In 1985, my buddy and I were too young by a year or two to see the unrated Day of the Dead but our moms convinced the theater personnel to let us in unattended. As we sat in that theater and saw the famous 'tongue' zombie shamble into the frame, we knew we were in for a film made strictly for the strong of stomach.
George Romero has affectionately called Day's devoted cult of followers "trolls" and that's an apt description for all old-school zombie fans - not just Day devotees. Once upon a time, zombie cinema held a gnarly, subterranean appeal. Even the comical zombie pics, like 1985's Return of the Living Dead, had an underground edge (a punk edge, in that film's case). Even though Michael Jackson did a zombie dance routine in the biggest music video of all time, real zombies were found on the fringe.
Up until, well, now, the idea of approximating the signature splatter of the Romero Dead films on TV would've been considered impossible but the premiere episode of The Walking Dead got away with showing sights comparable to what Tom Savini fought tooth and nail to keep with a R-rating in his 1990 remake of Night of the Living Dead and some of the ghastliness even broached Day of the Dead territory. Courtesy of KNB's Greg Nicotero (a Day of the Dead vet), we saw a rotted zombie with its lower half gone crawling across the ground dragging its entrails. We saw a horse ripped open by a zombie horde and its intestines pulled out. We saw multiple gunshots to the head. And it was all right there on American Movie Classics.
Of course, The Walking Dead is about more than gore (just as Romero's films have always been). With Oscar-winning writer/director Frank Darabont running the show, this is prestige television - the kind of series that will probably win Emmys and all that. On a strictly technical level, it's good. Acting, writing, directing, music, special effects - it's all well above average. But something about the comic has bothered me from the start and it's hard not to carry that over to how I feel about the show. I don't see the comic as being innovative or imaginative. Or even the least bit original. To me, it's like Romero paved the highway and Kirkman is just driving on it.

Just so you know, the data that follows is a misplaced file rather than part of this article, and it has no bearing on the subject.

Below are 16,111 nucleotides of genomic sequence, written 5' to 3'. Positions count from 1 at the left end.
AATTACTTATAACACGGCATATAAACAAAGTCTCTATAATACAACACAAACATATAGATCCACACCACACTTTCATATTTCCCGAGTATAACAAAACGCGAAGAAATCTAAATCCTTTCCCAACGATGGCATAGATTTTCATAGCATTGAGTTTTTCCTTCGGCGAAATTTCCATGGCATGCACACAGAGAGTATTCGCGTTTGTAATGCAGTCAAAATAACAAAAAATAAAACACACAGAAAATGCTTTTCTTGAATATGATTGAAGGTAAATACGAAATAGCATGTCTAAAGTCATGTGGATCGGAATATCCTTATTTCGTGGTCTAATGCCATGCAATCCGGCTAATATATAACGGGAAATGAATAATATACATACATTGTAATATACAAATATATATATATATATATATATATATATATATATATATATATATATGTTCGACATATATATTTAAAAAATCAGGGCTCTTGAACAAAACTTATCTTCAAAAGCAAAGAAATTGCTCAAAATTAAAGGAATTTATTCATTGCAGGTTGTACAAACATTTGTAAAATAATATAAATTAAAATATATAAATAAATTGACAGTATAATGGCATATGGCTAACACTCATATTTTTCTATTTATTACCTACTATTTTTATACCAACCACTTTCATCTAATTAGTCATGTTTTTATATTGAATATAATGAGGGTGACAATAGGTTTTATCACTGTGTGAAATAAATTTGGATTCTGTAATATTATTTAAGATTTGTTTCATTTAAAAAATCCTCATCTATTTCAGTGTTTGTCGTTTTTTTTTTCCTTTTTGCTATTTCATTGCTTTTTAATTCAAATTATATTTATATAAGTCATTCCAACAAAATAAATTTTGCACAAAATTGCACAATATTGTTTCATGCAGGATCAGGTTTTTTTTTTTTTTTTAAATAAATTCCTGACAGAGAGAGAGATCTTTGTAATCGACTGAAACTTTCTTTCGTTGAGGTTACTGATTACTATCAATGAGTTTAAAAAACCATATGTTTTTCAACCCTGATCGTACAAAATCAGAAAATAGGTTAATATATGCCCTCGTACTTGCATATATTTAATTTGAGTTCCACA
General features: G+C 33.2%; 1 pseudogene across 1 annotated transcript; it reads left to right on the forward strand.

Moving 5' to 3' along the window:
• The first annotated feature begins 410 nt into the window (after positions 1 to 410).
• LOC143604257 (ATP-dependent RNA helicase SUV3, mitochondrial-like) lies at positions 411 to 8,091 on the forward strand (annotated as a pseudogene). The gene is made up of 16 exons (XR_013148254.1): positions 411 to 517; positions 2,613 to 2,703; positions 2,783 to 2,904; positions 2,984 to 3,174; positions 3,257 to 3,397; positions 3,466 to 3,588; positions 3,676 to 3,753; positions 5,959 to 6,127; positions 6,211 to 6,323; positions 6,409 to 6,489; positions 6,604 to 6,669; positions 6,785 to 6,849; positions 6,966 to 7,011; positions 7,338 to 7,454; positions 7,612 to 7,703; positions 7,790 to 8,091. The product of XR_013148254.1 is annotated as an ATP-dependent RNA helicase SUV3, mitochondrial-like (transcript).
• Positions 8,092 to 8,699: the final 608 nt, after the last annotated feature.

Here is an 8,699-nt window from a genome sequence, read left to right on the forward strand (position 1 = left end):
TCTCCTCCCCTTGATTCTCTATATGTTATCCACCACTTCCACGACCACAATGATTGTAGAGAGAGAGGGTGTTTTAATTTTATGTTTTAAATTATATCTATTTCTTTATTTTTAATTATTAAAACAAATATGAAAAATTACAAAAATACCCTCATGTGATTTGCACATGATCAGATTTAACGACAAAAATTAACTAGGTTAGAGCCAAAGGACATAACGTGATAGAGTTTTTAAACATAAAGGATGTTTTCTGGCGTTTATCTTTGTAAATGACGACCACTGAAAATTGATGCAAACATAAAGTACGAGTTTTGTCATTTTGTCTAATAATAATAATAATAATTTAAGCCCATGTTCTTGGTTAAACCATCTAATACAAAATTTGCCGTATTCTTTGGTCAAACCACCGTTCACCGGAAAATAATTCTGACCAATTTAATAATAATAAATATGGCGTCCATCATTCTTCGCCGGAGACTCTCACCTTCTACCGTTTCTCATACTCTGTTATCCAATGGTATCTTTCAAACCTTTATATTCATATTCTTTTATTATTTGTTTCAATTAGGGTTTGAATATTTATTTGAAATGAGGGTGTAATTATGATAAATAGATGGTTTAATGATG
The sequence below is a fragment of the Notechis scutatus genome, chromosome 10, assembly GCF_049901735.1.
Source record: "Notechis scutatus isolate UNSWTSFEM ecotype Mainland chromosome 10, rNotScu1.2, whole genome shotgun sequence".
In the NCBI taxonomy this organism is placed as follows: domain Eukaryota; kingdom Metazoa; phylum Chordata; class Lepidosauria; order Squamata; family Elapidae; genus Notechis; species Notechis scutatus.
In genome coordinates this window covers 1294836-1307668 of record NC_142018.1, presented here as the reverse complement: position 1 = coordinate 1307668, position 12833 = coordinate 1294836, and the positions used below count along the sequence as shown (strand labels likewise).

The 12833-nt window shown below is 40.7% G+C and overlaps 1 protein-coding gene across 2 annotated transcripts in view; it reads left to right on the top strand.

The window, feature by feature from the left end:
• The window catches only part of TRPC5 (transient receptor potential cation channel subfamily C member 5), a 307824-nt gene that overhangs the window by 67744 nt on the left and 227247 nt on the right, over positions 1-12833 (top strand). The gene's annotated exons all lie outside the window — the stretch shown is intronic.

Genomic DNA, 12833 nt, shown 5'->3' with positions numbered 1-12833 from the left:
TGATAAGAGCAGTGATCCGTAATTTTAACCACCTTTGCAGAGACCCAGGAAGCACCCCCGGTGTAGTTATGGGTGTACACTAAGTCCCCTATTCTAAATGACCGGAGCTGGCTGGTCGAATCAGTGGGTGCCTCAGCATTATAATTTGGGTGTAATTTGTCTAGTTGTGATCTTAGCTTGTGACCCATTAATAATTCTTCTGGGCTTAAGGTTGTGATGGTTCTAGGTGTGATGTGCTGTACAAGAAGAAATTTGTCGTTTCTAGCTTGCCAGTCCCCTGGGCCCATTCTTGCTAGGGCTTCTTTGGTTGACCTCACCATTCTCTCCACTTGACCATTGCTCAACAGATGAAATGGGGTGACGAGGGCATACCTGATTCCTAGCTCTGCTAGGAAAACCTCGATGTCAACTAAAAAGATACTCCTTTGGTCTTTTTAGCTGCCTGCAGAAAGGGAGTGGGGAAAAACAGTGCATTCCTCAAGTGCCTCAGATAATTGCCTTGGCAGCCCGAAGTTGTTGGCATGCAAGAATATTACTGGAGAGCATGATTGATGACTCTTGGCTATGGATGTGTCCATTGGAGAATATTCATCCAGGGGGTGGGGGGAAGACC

Romero's latest films regularly get dumped on but while I think some of the criticism is warranted, I like the fact that Romero is still being quirky with his zombies. He's bending the familiar rules, tweaking convention. He could be giving the fans exactly what they want (and be getting a lot less grief) but I get the feeling that's boring to him. He's just not that calculating while Kirkman, I get the impression, is.
Romero approaches his zombie films as a way to keep telling stories that interest him (even if they might not interest anyone else) while Kirkman is shrewdly shepherding a franchise. That's not to say that Kirkman doesn't care about the stories he's telling but whatever paths The Walking Dead might take, whether it goes for ten more issues or two hundred, I expect it's always going to stick to pretty conventional developments (for instance, I bet it didn't take the book long to make the Romero-esque point that people are more of a threat to each other than the zombies are).
I'd be more ok with The Walking Dead if it had just been a miniseries, that Kirkman wanted to get his fanboy rocks off by playing in that sand box and then move on to something more original. But no, this is going to be his cash cow for a long time to come. I don't go into Hot Topic but I'm guessing if there isn't Walking Dead merchandise for sale there yet, there will be. It's also inevitable that there'll be a Walking Dead feature film at some point. And in the meantime, Romero will still be making zombie movies for peanuts - that is if he's still making movies at all.
That Darabont can shape Kirkman's work into good television is likely. So far, the reaction to The Walking Dead has been almost unanimously positive. That's fair. I think there were several moments to savor in the premiere episode. It's a well-produced zombie show that treats the genre seriously so there's no reason not to approve of it, even celebrate it. But I reserve the right to be a troll instead.